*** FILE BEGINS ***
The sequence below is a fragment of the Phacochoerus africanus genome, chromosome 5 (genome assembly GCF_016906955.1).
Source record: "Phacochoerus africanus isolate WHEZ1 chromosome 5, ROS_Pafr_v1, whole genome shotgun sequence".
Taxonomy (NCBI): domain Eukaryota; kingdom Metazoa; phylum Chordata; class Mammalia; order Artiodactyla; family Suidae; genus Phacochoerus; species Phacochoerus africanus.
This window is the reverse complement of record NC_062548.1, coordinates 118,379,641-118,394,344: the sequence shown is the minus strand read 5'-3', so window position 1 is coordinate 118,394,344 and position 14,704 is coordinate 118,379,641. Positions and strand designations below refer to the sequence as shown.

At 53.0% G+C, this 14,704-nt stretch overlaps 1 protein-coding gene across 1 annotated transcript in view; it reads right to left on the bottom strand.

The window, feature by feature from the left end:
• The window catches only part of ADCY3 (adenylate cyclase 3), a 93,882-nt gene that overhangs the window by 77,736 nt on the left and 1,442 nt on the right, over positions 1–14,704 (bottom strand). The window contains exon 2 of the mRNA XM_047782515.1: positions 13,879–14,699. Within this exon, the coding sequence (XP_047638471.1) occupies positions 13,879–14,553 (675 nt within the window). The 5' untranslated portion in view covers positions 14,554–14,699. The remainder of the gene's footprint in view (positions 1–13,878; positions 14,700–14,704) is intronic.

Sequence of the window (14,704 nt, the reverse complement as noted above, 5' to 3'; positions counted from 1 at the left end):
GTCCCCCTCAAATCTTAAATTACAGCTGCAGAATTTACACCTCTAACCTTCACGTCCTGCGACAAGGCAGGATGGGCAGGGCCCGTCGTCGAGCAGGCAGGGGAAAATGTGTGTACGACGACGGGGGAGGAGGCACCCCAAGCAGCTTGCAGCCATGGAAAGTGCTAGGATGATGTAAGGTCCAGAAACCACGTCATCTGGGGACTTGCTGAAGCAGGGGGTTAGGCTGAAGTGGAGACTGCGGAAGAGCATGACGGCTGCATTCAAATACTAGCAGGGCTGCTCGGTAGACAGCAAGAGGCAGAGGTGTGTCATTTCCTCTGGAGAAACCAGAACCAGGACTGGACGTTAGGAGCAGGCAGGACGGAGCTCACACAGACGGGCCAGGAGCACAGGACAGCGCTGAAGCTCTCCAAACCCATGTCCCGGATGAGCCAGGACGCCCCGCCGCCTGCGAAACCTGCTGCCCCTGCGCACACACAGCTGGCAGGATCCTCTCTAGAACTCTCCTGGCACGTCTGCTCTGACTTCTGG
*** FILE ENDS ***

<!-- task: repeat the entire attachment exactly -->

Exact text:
The sequence below is a fragment of the Phacochoerus africanus genome, chromosome 5 (genome assembly GCF_016906955.1).
Source record: "Phacochoerus africanus isolate WHEZ1 chromosome 5, ROS_Pafr_v1, whole genome shotgun sequence".
Taxonomy (NCBI): domain Eukaryota; kingdom Metazoa; phylum Chordata; class Mammalia; order Artiodactyla; family Suidae; genus Phacochoerus; species Phacochoerus africanus.
This window is the reverse complement of record NC_062548.1, coordinates 118,379,641-118,394,344: the sequence shown is the minus strand read 5'-3', so window position 1 is coordinate 118,394,344 and position 14,704 is coordinate 118,379,641. Positions and strand designations below refer to the sequence as shown.

At 53.0% G+C, this 14,704-nt stretch overlaps 1 protein-coding gene across 1 annotated transcript in view; it reads right to left on the bottom strand.

The window, feature by feature from the left end:
• The window catches only part of ADCY3 (adenylate cyclase 3), a 93,882-nt gene that overhangs the window by 77,736 nt on the left and 1,442 nt on the right, over positions 1–14,704 (bottom strand). The window contains exon 2 of the mRNA XM_047782515.1: positions 13,879–14,699. Within this exon, the coding sequence (XP_047638471.1) occupies positions 13,879–14,553 (675 nt within the window). The 5' untranslated portion in view covers positions 14,554–14,699. The remainder of the gene's footprint in view (positions 1–13,878; positions 14,700–14,704) is intronic.

Sequence of the window (14,704 nt, the reverse complement as noted above, 5' to 3'; positions counted from 1 at the left end):
GTCCCCCTCAAATCTTAAATTACAGCTGCAGAATTTACACCTCTAACCTTCACGTCCTGCGACAAGGCAGGATGGGCAGGGCCCGTCGTCGAGCAGGCAGGGGAAAATGTGTGTACGACGACGGGGGAGGAGGCACCCCAAGCAGCTTGCAGCCATGGAAAGTGCTAGGATGATGTAAGGTCCAGAAACCACGTCATCTGGGGACTTGCTGAAGCAGGGGGTTAGGCTGAAGTGGAGACTGCGGAAGAGCATGACGGCTGCATTCAAATACTAGCAGGGCTGCTCGGTAGACAGCAAGAGGCAGAGGTGTGTCATTTCCTCTGGAGAAACCAGAACCAGGACTGGACGTTAGGAGCAGGCAGGACGGAGCTCACACAGACGGGCCAGGAGCACAGGACAGCGCTGAAGCTCTCCAAACCCATGTCCCGGATGAGCCAGGACGCCCCGCCGCCTGCGAAACCTGCTGCCCCTGCGCACACACAGCTGGCAGGATCCTCTCTAGAACTCTCCTGGCACGTCTGCTCTGACTTCTGG